SALT LAKE CITY - With the passing of LDS Church President Thomas S. Monson, who will lead the church moving forward?
When President Monson passed away Tuesday evening, the Church’s First Presidency dissolved. That means the two counselors, President Henry B. Eyring, and President Dieter F. Uchtdorf, revert back to their roles in the Quorum of the Twelve Apostles. The Quorum of the Twelve Apostles then assumes leadership and chooses a successor.
David Scott, a professor of religion and media studies at Utah Valley University, spoke to Fox 13 about how the succession works.
“The head of the Twelve since Brigham Young has always been the following president of the church," Scott said.
Following tradition, Russell M. Nelson, who is the senior apostle, would be next in line to become the 17th prophet.
“The appointment of a new president of the church happens in an orderly way that remarkably in today's world avoids any trace of internal lobbying for position or rank. Viewed by members as a divinely revealed process, it is devoid of electioneering whether behind the scenes or in public.”
Scott noted a different tone in their policy.
“What they're saying here is viewed by members as a divinely led process. To me they seem to be stepping away from this discourse that suggests that this process is absolutely divinely originated with Joseph Smith or what have you.”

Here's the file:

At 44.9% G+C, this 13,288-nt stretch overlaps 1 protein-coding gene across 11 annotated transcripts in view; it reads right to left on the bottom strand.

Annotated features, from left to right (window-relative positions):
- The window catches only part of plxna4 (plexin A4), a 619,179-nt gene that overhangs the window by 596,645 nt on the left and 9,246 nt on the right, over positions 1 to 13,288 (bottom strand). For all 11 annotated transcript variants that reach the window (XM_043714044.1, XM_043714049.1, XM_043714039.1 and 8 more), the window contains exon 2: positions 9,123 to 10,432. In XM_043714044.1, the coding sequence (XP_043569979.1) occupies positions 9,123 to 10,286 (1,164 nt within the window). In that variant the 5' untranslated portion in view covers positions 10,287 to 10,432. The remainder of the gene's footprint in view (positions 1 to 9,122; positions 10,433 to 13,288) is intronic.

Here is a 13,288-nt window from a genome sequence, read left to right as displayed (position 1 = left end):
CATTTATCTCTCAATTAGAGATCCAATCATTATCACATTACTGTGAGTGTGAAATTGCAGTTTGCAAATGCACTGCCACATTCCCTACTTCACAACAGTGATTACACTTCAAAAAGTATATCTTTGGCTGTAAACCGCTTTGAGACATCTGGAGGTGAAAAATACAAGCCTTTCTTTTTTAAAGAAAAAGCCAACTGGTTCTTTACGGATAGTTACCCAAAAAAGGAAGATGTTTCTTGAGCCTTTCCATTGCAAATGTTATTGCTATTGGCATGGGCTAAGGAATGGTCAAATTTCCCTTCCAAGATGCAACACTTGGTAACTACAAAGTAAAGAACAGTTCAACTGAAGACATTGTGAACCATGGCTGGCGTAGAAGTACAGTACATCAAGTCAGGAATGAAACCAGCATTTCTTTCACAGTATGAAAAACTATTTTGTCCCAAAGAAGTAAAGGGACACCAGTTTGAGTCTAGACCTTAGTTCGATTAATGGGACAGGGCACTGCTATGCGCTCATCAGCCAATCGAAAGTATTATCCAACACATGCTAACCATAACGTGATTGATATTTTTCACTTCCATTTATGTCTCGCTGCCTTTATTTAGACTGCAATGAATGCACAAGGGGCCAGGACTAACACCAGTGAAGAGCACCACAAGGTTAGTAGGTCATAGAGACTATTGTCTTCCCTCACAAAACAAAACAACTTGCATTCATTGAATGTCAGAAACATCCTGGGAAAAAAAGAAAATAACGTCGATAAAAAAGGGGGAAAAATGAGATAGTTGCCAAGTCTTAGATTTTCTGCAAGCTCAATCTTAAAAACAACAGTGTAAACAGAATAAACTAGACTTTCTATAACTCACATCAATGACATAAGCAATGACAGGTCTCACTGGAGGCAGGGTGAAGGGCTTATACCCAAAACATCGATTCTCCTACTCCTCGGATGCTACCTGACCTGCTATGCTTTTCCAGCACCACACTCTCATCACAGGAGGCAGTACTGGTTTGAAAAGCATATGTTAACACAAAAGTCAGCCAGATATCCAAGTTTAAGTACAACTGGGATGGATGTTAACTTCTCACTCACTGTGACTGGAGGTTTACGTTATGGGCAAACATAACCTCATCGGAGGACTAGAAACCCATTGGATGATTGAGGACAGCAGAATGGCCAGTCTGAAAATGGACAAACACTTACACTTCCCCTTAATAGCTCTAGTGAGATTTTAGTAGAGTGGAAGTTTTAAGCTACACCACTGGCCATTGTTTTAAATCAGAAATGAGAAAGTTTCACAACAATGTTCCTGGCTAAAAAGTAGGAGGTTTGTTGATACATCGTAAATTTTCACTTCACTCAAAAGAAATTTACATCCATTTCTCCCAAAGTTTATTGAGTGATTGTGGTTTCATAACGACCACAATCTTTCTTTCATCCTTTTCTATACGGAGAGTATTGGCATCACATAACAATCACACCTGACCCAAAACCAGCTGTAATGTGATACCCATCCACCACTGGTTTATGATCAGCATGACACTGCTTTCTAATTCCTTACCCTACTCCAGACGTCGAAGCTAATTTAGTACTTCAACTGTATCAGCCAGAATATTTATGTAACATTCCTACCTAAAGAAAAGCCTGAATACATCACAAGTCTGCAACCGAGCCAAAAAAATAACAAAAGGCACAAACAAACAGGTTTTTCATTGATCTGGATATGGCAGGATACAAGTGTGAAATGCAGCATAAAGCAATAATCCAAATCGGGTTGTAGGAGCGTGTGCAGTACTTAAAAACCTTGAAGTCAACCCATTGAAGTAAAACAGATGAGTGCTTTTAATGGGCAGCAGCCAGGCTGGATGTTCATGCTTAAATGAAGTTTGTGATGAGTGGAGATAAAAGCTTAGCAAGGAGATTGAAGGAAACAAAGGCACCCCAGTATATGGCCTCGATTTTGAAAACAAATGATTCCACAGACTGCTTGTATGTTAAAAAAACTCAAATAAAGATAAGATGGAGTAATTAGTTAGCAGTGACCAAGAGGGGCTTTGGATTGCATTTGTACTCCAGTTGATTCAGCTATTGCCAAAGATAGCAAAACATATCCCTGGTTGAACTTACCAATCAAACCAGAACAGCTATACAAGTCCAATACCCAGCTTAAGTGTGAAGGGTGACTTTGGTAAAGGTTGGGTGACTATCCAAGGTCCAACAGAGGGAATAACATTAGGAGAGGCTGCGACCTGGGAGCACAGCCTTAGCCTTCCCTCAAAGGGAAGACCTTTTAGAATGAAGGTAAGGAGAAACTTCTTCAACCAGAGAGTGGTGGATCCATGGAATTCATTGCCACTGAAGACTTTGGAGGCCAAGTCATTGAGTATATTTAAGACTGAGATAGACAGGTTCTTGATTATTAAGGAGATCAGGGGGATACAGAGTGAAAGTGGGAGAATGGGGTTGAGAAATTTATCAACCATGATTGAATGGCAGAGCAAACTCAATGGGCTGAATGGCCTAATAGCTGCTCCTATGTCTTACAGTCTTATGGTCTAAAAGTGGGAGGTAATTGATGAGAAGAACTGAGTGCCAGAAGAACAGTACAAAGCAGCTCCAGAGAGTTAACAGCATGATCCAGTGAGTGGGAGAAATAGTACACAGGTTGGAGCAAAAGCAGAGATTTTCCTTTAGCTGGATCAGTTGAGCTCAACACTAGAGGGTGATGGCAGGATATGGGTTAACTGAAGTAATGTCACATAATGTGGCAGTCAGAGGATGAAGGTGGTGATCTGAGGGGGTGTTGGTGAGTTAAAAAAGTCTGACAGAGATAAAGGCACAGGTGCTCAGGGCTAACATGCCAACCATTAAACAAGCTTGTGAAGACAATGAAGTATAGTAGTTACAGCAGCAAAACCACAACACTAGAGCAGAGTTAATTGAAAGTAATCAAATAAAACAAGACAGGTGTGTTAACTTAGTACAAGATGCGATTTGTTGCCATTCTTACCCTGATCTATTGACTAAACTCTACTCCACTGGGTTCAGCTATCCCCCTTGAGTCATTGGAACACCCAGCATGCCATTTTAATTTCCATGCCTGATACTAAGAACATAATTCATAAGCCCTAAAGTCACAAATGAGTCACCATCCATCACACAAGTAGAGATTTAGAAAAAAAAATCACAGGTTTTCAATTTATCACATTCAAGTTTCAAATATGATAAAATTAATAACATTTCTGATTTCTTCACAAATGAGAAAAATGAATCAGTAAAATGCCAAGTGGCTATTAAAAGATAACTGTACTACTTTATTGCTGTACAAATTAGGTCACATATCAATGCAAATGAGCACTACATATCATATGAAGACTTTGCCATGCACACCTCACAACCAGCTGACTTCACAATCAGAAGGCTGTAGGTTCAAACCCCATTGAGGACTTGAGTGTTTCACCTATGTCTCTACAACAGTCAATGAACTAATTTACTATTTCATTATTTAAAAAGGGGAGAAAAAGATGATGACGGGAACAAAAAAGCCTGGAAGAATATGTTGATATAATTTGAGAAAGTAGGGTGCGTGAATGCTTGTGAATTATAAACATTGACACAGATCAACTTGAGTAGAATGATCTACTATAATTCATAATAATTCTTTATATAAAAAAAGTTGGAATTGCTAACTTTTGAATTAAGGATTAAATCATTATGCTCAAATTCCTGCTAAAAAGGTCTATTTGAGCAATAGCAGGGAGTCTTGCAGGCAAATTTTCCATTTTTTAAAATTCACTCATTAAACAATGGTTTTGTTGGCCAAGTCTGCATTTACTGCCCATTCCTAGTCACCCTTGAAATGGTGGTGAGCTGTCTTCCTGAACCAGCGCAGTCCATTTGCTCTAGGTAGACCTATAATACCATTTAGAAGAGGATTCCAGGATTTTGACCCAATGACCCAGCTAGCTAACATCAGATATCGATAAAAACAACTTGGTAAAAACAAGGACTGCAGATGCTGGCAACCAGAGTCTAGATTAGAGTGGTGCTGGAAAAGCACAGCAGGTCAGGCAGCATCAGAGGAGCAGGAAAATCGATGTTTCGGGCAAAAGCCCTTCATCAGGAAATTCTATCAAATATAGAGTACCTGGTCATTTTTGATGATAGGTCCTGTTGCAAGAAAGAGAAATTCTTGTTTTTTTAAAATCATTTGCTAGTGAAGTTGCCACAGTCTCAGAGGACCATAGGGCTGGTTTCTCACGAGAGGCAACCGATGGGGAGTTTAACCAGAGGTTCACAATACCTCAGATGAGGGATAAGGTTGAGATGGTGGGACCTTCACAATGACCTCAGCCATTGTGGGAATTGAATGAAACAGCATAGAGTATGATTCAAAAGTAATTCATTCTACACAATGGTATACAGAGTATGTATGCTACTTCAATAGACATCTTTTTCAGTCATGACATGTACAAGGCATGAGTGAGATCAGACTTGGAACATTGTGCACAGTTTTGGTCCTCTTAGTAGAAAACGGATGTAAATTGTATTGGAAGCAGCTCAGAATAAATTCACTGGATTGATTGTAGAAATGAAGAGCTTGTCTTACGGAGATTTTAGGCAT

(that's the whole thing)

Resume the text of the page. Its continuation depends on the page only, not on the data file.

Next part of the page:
Once a new president is selected, they will choose two counselors and the three of them will become the new First Presidency.
“I think people are more curious who will be called as those counselors because there are a lot of factors that are gonna come into play there,” Scott said. “How will they balance the new president? Are they young enough if that person is more elderly and sick?”
LDS leaders say it’s likely the Quorum of the Twelve Apostles will name a successor after President Monson's funeral.
Russell M. Nelson was called as a member of the Quorum of the 12 Apostles on April 7, 1984.
Pres. Monson later set apart Nelson as president of the Quorum of the 12 Apostles in 2015.
According to MormonNewsroom.com, Nelson was born in 1924 in Salt Lake City.
He studied medicine at the University of Utah and become a doctor in 1947 at the age of 22.
Nelson performed the first open-heart surgery in Utah in 1955.
He also operated on LDS church Pres. Spencer W. Kimball.
During the Korean War, Nelson served a two-year term of medical duty in the U.S. Army.
Pres. Nelson has traveled to more than 129 nations and is fluent in Mandarin, French, Russian and Spanish.
The LDS church credits Nelson, along with Elder Dallin H. Oaks, with establishing the Church of Jesus Christ of Latter-day Saints in every country in eastern Europe.
His first wife and mother of his children, Dantzel Nelson, passes away in February 2005.
In April 2006, he married Wendy L. Watson, a Brigham Young University professor and author.